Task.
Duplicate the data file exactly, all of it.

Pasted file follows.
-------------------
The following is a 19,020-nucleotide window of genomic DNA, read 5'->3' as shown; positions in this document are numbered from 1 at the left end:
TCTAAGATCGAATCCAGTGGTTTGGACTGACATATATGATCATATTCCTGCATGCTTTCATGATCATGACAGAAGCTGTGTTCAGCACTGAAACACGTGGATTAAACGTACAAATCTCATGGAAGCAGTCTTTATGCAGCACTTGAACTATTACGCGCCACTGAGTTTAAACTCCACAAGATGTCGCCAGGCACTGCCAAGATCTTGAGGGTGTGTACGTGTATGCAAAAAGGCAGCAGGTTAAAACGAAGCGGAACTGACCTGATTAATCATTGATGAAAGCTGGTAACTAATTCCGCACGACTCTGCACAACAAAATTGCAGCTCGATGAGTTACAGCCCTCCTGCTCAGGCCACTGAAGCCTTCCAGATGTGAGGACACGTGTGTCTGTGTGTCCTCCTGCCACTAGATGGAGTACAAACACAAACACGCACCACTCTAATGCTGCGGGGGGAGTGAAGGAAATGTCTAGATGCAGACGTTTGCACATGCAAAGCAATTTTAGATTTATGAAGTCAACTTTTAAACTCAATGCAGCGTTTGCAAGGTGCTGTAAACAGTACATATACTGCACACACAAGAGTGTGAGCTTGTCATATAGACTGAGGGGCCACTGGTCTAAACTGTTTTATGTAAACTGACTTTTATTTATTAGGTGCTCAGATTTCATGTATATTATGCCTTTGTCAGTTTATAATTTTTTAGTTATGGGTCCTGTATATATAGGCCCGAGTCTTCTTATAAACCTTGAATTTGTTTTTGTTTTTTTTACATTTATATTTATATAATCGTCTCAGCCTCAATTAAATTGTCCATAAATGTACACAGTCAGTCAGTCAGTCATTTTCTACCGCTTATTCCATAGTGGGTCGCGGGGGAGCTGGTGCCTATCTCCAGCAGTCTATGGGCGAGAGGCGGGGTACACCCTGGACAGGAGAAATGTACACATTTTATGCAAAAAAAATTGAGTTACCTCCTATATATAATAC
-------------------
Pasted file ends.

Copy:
The following is a 19,020-nucleotide window of genomic DNA, read 5'->3' as shown; positions in this document are numbered from 1 at the left end:
TCTAAGATCGAATCCAGTGGTTTGGACTGACATATATGATCATATTCCTGCATGCTTTCATGATCATGACAGAAGCTGTGTTCAGCACTGAAACACGTGGATTAAACGTACAAATCTCATGGAAGCAGTCTTTATGCAGCACTTGAACTATTACGCGCCACTGAGTTTAAACTCCACAAGATGTCGCCAGGCACTGCCAAGATCTTGAGGGTGTGTACGTGTATGCAAAAAGGCAGCAGGTTAAAACGAAGCGGAACTGACCTGATTAATCATTGATGAAAGCTGGTAACTAATTCCGCACGACTCTGCACAACAAAATTGCAGCTCGATGAGTTACAGCCCTCCTGCTCAGGCCACTGAAGCCTTCCAGATGTGAGGACACGTGTGTCTGTGTGTCCTCCTGCCACTAGATGGAGTACAAACACAAACACGCACCACTCTAATGCTGCGGGGGGAGTGAAGGAAATGTCTAGATGCAGACGTTTGCACATGCAAAGCAATTTTAGATTTATGAAGTCAACTTTTAAACTCAATGCAGCGTTTGCAAGGTGCTGTAAACAGTACATATACTGCACACACAAGAGTGTGAGCTTGTCATATAGACTGAGGGGCCACTGGTCTAAACTGTTTTATGTAAACTGACTTTTATTTATTAGGTGCTCAGATTTCATGTATATTATGCCTTTGTCAGTTTATAATTTTTTAGTTATGGGTCCTGTATATATAGGCCCGAGTCTTCTTATAAACCTTGAATTTGTTTTTGTTTTTTTTACATTTATATTTATATAATCGTCTCAGCCTCAATTAAATTGTCCATAAATGTACACAGTCAGTCAGTCAGTCATTTTCTACCGCTTATTCCATAGTGGGTCGCGGGGGAGCTGGTGCCTATCTCCAGCAGTCTATGGGCGAGAGGCGGGGTACACCCTGGACAGGAGAAATGTACACATTTTATGCAAAAAAAATTGAGTTACCTCCTATATATAATAC